How short can a story be in order to be sold as intellectual property? I was wondering about this, because Starship Trooper was adapted into a film, and the film adapts a short mention of bug-like creatures that had nothing to do with the story. Knowing that, I was wondering how short a story (novel, comics, short story) could be in order to be sold as intellectual property. Since short stories were also adapted, like Minority Report, I would say 3,000–5,000 words is enough, and 3,000 words is not even equivalent to an arc in comics books since so many things can happen in a single panel.

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    The real answer probably is "long enough to prove it was your idea." If your plot is "There are bugs and people fight them," a thousand people have had that idea. Or copied that idea. Lots of things are the same idea, but a single detail twisted to make it seem unique. Otherwise, everything is a copy of the ancient Greeks and Shakespeare (and yes, lit people, you can say Shakespeare did nothing original). The other answer is "How famous is the author?" A title might be all it has in common with a story if the name will sell a million tickets.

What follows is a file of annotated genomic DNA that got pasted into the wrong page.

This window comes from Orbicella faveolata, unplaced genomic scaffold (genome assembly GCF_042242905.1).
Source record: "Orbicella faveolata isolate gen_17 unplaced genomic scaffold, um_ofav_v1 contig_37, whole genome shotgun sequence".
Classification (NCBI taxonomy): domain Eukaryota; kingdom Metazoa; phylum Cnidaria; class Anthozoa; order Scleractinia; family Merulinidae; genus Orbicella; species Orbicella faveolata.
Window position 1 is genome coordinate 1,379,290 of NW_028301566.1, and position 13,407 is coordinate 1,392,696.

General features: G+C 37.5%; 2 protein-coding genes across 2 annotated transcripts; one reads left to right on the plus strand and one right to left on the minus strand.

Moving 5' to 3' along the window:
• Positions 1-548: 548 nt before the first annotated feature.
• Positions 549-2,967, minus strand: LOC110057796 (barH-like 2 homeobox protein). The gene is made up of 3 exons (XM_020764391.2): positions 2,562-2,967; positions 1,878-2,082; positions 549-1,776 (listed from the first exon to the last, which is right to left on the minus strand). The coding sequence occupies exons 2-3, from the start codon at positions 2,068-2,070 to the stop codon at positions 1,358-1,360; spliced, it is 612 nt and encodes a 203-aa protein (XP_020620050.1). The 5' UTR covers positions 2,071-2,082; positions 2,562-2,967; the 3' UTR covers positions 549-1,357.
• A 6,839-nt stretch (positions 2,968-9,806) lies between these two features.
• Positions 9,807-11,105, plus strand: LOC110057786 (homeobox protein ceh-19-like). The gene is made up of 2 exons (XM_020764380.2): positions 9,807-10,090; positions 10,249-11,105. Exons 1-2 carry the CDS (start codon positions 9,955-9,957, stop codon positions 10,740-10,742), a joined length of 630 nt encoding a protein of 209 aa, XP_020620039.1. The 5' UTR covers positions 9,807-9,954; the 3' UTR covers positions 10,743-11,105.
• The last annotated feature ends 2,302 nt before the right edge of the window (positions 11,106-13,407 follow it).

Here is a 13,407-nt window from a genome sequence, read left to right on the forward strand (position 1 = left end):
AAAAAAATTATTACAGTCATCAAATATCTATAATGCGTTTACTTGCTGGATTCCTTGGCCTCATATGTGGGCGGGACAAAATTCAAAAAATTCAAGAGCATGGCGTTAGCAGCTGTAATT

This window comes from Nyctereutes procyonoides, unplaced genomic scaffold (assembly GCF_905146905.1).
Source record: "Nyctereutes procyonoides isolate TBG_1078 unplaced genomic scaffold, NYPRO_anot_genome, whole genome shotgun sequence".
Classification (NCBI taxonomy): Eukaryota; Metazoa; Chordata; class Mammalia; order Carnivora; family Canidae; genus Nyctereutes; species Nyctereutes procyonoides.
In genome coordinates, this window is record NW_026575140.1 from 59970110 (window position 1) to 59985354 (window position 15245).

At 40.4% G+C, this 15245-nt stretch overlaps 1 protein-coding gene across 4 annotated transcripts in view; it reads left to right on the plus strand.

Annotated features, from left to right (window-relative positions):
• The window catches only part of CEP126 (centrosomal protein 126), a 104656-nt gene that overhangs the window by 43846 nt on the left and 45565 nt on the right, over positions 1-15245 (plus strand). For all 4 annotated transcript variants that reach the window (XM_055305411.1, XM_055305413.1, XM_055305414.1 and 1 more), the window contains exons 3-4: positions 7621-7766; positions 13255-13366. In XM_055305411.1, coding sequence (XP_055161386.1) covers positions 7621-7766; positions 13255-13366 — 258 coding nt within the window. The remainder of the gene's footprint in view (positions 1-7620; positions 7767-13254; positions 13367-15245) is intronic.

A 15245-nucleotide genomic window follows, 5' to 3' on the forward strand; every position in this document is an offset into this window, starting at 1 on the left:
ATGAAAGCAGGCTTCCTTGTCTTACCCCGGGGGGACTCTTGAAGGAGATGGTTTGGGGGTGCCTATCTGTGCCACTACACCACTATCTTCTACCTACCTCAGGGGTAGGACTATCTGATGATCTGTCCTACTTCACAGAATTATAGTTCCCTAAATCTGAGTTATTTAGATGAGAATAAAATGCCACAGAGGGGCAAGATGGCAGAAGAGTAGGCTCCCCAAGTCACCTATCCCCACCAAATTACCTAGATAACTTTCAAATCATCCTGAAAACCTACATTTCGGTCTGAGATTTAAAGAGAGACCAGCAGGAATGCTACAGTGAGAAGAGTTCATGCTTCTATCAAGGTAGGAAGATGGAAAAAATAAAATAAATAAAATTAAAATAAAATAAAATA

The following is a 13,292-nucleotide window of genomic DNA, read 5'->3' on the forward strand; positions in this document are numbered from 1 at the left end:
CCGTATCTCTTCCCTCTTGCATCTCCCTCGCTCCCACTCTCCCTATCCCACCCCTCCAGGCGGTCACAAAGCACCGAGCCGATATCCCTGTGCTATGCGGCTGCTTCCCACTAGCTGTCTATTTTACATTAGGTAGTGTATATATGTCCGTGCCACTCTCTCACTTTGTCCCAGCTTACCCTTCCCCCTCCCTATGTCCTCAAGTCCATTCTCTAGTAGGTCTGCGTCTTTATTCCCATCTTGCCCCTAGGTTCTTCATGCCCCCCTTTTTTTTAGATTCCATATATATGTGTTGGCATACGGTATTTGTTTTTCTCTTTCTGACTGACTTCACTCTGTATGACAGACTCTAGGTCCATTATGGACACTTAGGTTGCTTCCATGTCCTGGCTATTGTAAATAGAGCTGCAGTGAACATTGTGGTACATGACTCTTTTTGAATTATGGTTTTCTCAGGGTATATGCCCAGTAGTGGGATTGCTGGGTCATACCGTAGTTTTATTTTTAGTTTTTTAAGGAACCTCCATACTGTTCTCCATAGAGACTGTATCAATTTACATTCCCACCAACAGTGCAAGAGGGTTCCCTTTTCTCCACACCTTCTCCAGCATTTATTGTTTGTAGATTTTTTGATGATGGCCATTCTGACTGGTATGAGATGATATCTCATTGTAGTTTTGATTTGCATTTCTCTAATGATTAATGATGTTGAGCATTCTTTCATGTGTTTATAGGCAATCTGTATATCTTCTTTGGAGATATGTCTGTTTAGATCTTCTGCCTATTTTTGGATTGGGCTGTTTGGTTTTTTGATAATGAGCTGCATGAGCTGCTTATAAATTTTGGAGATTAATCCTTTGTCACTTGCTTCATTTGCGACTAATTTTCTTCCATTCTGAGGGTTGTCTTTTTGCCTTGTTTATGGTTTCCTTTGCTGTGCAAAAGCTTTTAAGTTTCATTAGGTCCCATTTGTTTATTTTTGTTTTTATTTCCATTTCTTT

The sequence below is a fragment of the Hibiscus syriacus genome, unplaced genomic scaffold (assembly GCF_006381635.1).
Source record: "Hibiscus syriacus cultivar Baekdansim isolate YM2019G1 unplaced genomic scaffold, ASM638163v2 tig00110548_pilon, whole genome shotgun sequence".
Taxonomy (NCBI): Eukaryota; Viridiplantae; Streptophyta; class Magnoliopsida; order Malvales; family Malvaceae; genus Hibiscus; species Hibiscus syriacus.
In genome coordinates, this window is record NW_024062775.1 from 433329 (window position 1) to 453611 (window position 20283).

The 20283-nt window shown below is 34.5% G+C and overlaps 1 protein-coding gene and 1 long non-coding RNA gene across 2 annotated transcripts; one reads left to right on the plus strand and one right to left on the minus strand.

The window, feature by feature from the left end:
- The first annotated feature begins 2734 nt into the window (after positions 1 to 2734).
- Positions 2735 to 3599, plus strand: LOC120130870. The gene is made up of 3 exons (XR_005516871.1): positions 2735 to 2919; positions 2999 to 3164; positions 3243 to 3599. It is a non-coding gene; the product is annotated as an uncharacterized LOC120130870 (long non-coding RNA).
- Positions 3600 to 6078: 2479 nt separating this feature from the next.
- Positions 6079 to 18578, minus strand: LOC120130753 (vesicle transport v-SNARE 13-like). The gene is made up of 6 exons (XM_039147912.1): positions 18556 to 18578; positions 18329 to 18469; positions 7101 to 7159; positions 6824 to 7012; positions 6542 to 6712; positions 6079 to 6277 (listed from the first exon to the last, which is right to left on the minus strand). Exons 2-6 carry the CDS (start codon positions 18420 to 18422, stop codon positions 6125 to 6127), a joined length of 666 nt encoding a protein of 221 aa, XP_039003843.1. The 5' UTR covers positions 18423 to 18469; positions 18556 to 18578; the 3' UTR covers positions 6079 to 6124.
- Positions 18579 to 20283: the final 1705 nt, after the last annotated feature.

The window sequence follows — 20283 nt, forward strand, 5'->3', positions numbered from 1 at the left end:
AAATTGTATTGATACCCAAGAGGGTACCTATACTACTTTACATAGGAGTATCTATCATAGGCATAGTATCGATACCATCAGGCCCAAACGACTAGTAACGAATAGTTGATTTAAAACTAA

– DWKraus
    Oct 6, 2022 at 21:57
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    The "bugs" in the original Starship Troopers novel were a major plot point. The main character spends most of the novel involved in a war against the bugs. Hardly a "short mention." The movie missed darned near everything else the novel had to say, though.
    – JRE
    Oct 7, 2022 at 7:10

1 Answer 1


Anything you write that is unique, even a 20 word poem, is copyrighted once you write it, and your intellectual property (unless it is a work product for an employer or you have an agreement to surrender your copy rights.)

Thus there is no technical limit. A single made up word can be your intellectual property. Ultimately, any non-obvious decisions on "unique enough" must be decided by human judgment, specifically a judge or jury.

That is who will decide if your word, poem, or short story is creatively unique enough that somebody else almost certainly used your creation without your permission, rather than having invented it themselves.

This is also why you cannot just take a Stephen King story, go through and change all the names and use synonyms and such, and sell it as your own. If a human jury can recognize that your story is a just a rewrite of Stephen King's story, you lose.

The decision is up to human judgment, not technicalities of how many words and whether it is an exact copy or not.

And that is why Movie studios, typically with both budgets and expected revenue in the tens of millions (and up), will be quite careful in formally paying for rights and giving fair attribution: Like "Based on a Stephen King novel."

That's not just to sell tickets to Stephen King fans (of course it might), it means they paid him for the rights to his original creative ideas. They listen to their full time legal teams and license the idea to eliminate any chance of copyright violation, which could cost them many $millions$, even if their film doesn't earn enough to pay their expenses in making it.

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